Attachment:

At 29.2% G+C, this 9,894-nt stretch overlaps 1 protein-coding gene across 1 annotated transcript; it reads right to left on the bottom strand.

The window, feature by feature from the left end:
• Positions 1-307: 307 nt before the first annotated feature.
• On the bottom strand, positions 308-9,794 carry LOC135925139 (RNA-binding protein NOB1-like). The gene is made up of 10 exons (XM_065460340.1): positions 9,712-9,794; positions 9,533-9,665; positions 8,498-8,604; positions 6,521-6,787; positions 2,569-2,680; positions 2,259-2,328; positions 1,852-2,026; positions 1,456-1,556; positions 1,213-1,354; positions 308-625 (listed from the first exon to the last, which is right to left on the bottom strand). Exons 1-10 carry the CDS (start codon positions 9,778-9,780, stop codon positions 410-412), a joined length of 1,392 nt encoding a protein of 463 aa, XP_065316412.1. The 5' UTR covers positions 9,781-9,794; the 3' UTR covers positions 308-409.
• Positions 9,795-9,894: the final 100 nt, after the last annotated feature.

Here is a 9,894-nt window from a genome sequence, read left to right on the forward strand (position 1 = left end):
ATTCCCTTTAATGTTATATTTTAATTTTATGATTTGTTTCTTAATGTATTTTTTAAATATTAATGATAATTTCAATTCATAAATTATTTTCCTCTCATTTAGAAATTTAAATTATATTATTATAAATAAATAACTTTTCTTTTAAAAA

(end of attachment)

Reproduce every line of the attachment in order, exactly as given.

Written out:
At 29.2% G+C, this 9,894-nt stretch overlaps 1 protein-coding gene across 1 annotated transcript; it reads right to left on the bottom strand.

The window, feature by feature from the left end:
• Positions 1-307: 307 nt before the first annotated feature.
• On the bottom strand, positions 308-9,794 carry LOC135925139 (RNA-binding protein NOB1-like). The gene is made up of 10 exons (XM_065460340.1): positions 9,712-9,794; positions 9,533-9,665; positions 8,498-8,604; positions 6,521-6,787; positions 2,569-2,680; positions 2,259-2,328; positions 1,852-2,026; positions 1,456-1,556; positions 1,213-1,354; positions 308-625 (listed from the first exon to the last, which is right to left on the bottom strand). Exons 1-10 carry the CDS (start codon positions 9,778-9,780, stop codon positions 410-412), a joined length of 1,392 nt encoding a protein of 463 aa, XP_065316412.1. The 5' UTR covers positions 9,781-9,794; the 3' UTR covers positions 308-409.
• Positions 9,795-9,894: the final 100 nt, after the last annotated feature.

Here is a 9,894-nt window from a genome sequence, read left to right on the forward strand (position 1 = left end):
ATTCCCTTTAATGTTATATTTTAATTTTATGATTTGTTTCTTAATGTATTTTTTAAATATTAATGATAATTTCAATTCATAAATTATTTTCCTCTCATTTAGAAATTTAAATTATATTATTATAAATAAATAACTTTTCTTTTAAAAA